New Yorker editor and best-selling author David Remnick has written a biography of Barack Obama that will be published on April 6th, it was announced today by Sonny Mehta, Chairman of the Knopf Doubleday Publishing Group. The Bridge: The Life and Rise of Barack Obama is a sweeping and deeply reported look at both the life of the 44th President and the complex saga of race in America that led to his historic election.
Remnick won the Pulitzer Prize for his book Lenin’s Tomb, about the collapse of the Soviet Union, and he is also the author of King of the World, a best-selling work on the evolution of Cassius Clay into Muhammad Ali in the midst of the civil-rights movement.
For this new book, Remnick conducted hundreds of on-the-record interviews to write the fullest narrative possible of a sitting President. He relies on conversations with family, friends, teachers, professors, mentors, donors, and rivals of Barack Obama—as well as with the President himself. His sources include not only members of Obama’s team, but also more complicated figures in his story such as the Reverend Jeremiah Wright, Bobby Rush, Jesse Jackson, and Bill Ayers. The Bridge also includes correspondence by Obama as well as letters written by the most important influence in his life, his mother, Stanley Ann Dunham, all published here for the first time.
“Obama’s election as President was based less on policy prescriptions than on a sense of his character and biography,” Mehta said. “The Bridge reveals not only his character, but also his trials, motivations, and perspectives in a way that a memoir, even a remarkable one, cannot.”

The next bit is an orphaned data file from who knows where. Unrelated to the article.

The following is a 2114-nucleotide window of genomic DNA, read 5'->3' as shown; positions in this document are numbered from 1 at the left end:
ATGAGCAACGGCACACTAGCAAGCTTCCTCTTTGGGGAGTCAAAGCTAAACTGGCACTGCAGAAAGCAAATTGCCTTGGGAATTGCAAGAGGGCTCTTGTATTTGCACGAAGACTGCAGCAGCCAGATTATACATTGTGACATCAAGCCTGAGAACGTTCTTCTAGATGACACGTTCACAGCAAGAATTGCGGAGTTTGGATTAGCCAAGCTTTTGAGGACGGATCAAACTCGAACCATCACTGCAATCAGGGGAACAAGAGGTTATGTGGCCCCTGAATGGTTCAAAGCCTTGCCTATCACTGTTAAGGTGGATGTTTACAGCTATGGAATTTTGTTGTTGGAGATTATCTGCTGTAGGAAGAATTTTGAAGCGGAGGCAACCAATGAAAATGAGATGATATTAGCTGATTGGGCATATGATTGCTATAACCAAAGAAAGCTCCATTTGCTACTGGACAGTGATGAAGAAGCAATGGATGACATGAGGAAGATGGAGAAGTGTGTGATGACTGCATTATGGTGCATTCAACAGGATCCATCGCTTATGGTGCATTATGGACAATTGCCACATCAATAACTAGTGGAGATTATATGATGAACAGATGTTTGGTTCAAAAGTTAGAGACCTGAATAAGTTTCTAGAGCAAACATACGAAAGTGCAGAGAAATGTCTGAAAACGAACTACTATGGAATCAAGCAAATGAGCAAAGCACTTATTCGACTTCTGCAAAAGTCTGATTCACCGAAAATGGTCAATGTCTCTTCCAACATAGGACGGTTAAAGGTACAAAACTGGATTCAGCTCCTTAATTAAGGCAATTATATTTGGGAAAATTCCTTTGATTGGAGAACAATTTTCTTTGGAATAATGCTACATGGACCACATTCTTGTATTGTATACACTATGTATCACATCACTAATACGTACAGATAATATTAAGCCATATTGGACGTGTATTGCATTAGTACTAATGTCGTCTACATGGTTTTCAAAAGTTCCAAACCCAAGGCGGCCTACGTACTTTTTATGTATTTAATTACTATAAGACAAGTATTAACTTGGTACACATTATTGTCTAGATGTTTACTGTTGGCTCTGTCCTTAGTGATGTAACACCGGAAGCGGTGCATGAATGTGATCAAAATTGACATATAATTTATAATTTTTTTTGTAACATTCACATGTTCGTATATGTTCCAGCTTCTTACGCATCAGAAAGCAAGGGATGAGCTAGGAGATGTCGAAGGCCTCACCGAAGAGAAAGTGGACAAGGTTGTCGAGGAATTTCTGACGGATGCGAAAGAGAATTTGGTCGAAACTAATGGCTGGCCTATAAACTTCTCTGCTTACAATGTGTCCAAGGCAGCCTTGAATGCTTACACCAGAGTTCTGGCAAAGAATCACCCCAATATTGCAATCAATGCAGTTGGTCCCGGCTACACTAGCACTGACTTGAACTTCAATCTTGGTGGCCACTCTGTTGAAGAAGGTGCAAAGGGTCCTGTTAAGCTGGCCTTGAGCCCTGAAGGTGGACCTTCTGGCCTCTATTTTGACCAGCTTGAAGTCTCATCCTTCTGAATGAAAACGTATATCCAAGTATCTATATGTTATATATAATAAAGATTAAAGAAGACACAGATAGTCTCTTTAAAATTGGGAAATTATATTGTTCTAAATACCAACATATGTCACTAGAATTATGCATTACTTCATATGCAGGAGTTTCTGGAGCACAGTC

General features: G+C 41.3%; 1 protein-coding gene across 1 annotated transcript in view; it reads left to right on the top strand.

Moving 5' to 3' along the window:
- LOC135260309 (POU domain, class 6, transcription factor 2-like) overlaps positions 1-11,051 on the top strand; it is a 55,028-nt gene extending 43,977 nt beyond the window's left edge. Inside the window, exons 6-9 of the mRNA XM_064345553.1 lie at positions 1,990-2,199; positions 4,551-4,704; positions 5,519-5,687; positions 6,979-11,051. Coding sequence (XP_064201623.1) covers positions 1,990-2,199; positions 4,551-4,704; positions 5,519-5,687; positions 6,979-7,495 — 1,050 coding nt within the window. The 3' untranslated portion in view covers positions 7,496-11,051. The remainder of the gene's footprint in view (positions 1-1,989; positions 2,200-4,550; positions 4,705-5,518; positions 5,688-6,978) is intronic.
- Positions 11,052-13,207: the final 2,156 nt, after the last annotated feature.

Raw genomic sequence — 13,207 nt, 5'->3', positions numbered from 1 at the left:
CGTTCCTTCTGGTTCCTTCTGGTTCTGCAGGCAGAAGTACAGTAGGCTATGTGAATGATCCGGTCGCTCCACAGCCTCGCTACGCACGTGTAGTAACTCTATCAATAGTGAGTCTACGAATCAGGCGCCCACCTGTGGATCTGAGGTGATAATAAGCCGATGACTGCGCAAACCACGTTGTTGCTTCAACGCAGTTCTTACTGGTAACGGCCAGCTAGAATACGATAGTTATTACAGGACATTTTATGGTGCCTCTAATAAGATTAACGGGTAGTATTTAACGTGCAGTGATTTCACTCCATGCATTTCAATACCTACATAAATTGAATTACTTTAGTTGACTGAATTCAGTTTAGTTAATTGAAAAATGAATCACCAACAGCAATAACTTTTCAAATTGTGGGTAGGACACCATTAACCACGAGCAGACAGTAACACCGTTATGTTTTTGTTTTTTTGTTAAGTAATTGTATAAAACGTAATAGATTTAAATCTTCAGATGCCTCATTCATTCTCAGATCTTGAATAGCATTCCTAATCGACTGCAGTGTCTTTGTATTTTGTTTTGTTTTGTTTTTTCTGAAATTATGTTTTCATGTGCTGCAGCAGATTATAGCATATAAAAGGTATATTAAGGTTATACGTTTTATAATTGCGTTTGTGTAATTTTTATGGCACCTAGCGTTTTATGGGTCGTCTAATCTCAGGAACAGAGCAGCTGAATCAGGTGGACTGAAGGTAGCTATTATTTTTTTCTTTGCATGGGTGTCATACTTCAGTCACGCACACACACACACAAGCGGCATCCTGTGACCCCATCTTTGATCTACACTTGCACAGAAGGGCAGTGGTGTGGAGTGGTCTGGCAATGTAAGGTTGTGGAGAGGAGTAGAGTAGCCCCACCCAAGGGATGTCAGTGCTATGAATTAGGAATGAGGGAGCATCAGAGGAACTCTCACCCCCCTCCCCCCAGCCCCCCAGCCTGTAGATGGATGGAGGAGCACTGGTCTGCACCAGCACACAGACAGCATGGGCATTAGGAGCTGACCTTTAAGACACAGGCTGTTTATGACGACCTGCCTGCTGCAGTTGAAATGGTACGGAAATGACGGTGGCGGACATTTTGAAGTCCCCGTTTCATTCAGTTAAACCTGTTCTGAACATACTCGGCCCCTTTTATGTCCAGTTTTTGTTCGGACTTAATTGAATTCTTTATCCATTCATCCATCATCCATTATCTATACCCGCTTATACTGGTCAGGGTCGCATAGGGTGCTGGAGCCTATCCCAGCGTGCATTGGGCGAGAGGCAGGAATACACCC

In the Prologue to The Bridge, Obama, who has just announced his candidacy, goes to the Edmund Pettus Bridge in Selma, Alabama, to pay homage to the civil-rights generation, the “Moses generation,” and declares himself the leader of the new generation, the “Joshua generation.” How a young African-American politician, barely out of the Illinois state legislature, came to such a point is a remarkable American story.
The Bridge charts an American life without precedent, a confused, biracial young man from Hawaii and Indonesia who not only had to forge a racial identity, but also had to forge a political identity in one of the most volatile and unforgiving political arenas in the country—the South Side of Chicago. It follows Obama’s political evolution, his encounters with liberals, radicals, nationalists, and members of the Daley machine, and it tells of the historical figures, incidents, and influences that helped to shape him.
The Bridge provides a nuanced historical portrait of a President whose first moments in office marked a radical break with the American story. Reflecting on the President’s unique place in history, the veteran congressman and civil-rights leader John Lewis told Remnick, “Barack Obama is what comes at the end of that bridge in Selma.”
(Photo credit: Magazine Publishers of America)